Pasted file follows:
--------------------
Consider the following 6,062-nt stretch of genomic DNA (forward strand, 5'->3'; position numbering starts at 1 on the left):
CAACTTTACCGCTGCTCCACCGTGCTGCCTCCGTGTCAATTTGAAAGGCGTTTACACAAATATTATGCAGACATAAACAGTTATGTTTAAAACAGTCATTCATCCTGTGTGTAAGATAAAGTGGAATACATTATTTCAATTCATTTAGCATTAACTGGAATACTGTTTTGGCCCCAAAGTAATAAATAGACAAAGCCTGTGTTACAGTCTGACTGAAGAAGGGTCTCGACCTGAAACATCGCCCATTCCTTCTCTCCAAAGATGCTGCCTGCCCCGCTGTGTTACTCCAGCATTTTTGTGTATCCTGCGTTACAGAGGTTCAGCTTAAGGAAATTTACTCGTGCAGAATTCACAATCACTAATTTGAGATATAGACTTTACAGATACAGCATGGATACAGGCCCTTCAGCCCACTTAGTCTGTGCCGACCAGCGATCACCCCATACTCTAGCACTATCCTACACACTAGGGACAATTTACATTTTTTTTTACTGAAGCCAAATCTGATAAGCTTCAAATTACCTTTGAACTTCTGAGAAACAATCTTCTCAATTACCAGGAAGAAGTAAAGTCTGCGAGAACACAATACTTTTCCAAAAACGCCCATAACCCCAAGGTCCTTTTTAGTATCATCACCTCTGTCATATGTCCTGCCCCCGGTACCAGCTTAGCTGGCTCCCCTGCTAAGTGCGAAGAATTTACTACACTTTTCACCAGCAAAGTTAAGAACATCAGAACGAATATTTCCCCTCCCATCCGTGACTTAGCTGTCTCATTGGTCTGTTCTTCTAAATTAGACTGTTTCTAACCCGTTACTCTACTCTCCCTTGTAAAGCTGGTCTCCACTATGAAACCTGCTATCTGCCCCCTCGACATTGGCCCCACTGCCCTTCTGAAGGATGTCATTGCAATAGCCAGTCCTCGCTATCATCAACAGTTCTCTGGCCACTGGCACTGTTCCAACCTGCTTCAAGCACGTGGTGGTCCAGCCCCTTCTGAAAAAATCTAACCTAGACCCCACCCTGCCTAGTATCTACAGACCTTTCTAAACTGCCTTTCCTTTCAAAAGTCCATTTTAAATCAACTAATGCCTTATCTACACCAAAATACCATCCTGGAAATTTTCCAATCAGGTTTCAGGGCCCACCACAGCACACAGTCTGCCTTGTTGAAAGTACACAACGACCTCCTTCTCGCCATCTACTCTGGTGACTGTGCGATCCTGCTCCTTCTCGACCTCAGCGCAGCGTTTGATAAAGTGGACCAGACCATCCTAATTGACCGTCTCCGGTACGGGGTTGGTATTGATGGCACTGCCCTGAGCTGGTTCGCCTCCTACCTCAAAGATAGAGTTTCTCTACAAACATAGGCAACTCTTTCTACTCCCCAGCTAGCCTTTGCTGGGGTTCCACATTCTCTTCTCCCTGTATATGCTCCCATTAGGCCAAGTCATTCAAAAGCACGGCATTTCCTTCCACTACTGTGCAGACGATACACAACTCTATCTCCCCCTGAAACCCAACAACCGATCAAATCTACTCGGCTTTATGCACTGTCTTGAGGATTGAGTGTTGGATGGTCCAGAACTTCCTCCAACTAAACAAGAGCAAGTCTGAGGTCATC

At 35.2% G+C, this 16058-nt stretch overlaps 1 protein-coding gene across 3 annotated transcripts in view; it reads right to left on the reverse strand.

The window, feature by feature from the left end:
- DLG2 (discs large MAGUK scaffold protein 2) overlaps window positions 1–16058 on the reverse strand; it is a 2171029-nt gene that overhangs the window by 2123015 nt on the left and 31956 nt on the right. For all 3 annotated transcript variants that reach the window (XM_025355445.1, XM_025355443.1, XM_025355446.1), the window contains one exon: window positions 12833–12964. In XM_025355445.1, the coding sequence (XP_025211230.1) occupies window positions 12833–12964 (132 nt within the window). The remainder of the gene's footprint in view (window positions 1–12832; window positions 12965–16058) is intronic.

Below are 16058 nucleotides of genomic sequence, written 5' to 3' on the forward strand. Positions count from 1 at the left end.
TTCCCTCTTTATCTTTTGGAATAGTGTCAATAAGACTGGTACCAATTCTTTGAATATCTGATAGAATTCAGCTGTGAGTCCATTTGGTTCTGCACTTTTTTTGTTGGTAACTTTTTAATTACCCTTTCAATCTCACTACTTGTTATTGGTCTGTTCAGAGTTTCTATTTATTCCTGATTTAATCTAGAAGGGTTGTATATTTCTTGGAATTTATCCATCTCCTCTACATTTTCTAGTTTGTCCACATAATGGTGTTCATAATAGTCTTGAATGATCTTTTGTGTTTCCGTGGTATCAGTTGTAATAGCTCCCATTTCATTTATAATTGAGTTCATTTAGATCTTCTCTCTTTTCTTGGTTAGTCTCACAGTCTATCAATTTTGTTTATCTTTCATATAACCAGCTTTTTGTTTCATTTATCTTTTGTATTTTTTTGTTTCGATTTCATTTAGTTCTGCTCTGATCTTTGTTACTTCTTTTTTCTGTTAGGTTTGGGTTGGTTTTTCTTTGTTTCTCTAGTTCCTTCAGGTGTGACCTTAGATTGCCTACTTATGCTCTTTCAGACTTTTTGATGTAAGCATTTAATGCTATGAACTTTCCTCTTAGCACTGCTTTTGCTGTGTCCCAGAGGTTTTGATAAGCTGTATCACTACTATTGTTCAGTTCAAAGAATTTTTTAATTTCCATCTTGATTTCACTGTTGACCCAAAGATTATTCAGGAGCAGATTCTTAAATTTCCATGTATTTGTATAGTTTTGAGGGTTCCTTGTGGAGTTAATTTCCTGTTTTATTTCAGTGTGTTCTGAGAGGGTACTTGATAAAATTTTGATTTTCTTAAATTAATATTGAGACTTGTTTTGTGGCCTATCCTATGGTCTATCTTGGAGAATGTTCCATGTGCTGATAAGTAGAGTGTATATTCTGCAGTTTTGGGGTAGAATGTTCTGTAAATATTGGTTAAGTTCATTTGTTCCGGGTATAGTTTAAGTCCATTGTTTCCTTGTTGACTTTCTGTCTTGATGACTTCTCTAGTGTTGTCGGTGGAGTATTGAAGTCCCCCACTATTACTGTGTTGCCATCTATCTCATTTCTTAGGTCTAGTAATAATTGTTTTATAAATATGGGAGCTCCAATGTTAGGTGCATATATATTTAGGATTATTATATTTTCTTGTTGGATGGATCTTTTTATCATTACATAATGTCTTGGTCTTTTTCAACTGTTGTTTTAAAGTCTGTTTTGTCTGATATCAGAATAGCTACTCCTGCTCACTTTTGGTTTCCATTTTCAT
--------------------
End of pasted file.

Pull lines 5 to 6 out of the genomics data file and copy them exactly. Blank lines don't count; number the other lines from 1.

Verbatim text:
- DLG2 (discs large MAGUK scaffold protein 2) overlaps window positions 1–16058 on the reverse strand; it is a 2171029-nt gene that overhangs the window by 2123015 nt on the left and 31956 nt on the right. For all 3 annotated transcript variants that reach the window (XM_025355445.1, XM_025355443.1, XM_025355446.1), the window contains one exon: window positions 12833–12964. In XM_025355445.1, the coding sequence (XP_025211230.1) occupies window positions 12833–12964 (132 nt within the window). The remainder of the gene's footprint in view (window positions 1–12832; window positions 12965–16058) is intronic.

Below are 16058 nucleotides of genomic sequence, written 5' to 3' on the forward strand. Positions count from 1 at the left end.